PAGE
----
The Federal Sentencing Guidelines

federal-sentencingIn the 1980s, the United States went through a phase in its criminal justice system that we are still dealing with today. Back then, police, prosecutors, and other law enforcement officials got the ear of prominent politicians and the public, and convinced people that we had to be “tough on crime.” New laws were passed and sentences for existing crimes were raised and made more extreme.

One of the things that concerned this new “tough on crime” movement was the influence that judges had in the courtroom. Judges were able to see individual crimes, consider the unique aspects of each and every one, and hand down sentences that were meant to be solutions for each individual problem. Sometimes, though, these unique solutions seemed lenient, and the “tough on crime” movement passed a law, the Sentencing Reform Act of 1984, to prevent judges from doing this.

The Sentencing Reform Act of 1984

The big reason why the Sentencing Reform Act got passed by Congress was because lawmakers did not like how different defendants charged with the same crime could be put in jail for widely different prison terms. Of course, the reason for this disparity was that judges were able to see that, for some people, jail was not the best answer, and would issue a sentence that relied on other punishments. However, lawmakers noticed only the lack of uniformity in the jail sentences received, and that some of them seemed very lenient, and set out to fix that by enacting the Sentencing Reform Act.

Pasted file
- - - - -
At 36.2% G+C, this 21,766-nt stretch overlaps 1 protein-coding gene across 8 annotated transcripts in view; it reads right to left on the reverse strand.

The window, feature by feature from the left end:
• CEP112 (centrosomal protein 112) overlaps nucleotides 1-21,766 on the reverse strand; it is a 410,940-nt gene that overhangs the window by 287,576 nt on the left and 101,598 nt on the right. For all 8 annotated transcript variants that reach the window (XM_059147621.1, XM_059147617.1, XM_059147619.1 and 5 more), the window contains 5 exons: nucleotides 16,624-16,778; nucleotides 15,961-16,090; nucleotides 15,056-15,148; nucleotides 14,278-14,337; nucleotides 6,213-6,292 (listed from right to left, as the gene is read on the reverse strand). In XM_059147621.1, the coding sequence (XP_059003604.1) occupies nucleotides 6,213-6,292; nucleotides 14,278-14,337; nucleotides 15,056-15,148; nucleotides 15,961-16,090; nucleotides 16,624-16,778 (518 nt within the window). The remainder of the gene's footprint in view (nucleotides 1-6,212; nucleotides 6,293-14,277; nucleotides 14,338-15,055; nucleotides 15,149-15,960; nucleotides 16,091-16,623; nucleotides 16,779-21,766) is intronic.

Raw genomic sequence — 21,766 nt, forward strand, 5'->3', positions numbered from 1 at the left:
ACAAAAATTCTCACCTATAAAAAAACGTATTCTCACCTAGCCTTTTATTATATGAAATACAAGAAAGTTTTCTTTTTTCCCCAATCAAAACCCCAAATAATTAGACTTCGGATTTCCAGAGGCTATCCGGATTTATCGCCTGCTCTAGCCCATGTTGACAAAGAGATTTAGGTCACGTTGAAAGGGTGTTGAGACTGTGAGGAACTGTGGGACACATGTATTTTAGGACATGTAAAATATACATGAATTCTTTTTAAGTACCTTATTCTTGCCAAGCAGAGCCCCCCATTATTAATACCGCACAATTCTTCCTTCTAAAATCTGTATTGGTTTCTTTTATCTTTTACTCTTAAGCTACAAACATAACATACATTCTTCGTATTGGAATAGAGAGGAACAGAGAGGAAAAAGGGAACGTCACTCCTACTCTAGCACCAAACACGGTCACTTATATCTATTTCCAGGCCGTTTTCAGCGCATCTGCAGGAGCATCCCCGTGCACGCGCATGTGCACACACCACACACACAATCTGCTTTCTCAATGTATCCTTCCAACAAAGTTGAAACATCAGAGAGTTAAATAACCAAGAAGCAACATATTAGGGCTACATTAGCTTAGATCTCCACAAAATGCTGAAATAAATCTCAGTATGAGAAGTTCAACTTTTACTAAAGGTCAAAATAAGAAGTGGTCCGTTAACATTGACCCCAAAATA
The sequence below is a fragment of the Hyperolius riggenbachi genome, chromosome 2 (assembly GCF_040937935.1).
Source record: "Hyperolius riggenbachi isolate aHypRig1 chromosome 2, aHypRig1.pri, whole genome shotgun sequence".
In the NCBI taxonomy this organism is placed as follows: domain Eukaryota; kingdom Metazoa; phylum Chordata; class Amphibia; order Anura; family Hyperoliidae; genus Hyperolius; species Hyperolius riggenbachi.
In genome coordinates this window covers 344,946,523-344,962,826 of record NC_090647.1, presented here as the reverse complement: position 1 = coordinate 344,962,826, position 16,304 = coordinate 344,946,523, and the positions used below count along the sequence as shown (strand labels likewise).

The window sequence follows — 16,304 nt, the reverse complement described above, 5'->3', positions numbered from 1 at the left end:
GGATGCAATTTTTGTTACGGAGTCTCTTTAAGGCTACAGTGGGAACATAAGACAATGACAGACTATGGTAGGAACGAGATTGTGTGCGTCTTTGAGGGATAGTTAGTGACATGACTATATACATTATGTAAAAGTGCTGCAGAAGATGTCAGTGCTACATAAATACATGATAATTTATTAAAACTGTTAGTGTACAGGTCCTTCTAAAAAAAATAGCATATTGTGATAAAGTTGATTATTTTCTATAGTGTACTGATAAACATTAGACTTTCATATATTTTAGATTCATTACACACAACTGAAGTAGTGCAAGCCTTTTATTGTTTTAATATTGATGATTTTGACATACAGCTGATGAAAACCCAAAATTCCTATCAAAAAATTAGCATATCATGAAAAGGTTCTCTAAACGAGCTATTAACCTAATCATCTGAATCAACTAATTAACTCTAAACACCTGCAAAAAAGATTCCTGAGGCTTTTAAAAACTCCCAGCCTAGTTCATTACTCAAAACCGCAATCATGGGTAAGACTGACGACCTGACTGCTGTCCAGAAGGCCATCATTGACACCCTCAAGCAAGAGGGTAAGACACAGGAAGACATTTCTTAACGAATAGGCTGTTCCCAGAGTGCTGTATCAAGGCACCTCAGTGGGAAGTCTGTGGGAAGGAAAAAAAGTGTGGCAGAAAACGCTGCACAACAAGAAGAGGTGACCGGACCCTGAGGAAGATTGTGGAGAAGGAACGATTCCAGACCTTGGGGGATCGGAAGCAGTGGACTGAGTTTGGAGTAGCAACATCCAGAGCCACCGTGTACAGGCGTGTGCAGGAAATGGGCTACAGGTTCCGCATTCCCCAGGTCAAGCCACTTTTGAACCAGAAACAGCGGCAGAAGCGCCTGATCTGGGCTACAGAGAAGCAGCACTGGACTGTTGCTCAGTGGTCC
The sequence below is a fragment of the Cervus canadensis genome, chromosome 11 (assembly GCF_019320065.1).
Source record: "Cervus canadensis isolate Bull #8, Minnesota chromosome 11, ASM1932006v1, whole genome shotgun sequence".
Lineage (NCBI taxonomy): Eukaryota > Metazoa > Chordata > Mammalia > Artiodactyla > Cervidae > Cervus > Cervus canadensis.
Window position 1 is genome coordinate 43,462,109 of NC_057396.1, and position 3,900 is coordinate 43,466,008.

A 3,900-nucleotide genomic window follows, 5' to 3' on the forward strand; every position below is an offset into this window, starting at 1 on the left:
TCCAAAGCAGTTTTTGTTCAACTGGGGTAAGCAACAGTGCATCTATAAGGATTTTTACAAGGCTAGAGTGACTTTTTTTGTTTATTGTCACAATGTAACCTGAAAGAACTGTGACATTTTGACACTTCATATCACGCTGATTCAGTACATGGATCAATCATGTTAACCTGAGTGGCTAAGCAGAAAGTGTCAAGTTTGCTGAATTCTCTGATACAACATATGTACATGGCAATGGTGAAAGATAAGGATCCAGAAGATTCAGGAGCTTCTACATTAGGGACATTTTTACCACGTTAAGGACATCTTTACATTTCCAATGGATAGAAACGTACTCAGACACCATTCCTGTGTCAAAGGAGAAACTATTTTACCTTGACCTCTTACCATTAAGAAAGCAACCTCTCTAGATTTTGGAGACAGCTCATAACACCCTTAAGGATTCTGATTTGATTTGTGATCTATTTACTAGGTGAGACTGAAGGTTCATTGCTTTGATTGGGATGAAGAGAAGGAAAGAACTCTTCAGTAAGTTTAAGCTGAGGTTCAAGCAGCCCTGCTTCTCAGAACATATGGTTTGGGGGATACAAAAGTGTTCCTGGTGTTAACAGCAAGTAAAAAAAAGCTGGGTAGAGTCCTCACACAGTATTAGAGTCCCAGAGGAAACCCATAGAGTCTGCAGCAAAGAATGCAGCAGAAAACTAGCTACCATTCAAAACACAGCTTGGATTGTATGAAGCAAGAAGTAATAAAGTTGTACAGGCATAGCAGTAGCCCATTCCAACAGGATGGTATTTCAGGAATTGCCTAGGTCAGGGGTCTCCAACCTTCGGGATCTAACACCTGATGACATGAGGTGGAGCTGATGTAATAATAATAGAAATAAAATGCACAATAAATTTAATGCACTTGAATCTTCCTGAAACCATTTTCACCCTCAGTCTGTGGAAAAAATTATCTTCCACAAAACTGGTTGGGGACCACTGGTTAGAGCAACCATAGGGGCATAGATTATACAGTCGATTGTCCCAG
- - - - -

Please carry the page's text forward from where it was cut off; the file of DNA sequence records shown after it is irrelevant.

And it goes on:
Out of the entire Act, the biggest and most influential parts of it were the Federal Sentencing Guidelines. These guidelines compute an acceptable range of jail terms for certain convictions.

The Federal Sentencing Guidelines

The Federal Sentencing Guidelines work by looking at the crime that the defendant has been convicted of, the defendant’s past criminal history, and any aggravating factors that were involved in the crime.

The conviction results in a base offense level under the Guidelines. These range from 1 to 43, with 1 being the least serious. This base level is then raised or lowered depending on any “adjustments,” like whether the crime was committed with a firearm.

After the base offense level is adjusted, prior criminal history is accounted for. A point system is used for any prior offenses, based on the length of jail time those offenses carried.

When all is said and done, the final offense level and the point system for prior offenses are used in the Sentencing Table to determine the range of prison terms that you can face.

The Federal Criminal Law Center

If you have been charged with a federal crime, then the sentence that you could face can be determined using the Federal Sentencing Guidelines and the Sentencing Table. However, fully understanding how each of these works is something that often takes an attorney to explain, because of how nuanced each process can be. If you are facing federal charges, contact the attorneys at the Federal Criminal Law Center online for legal representation.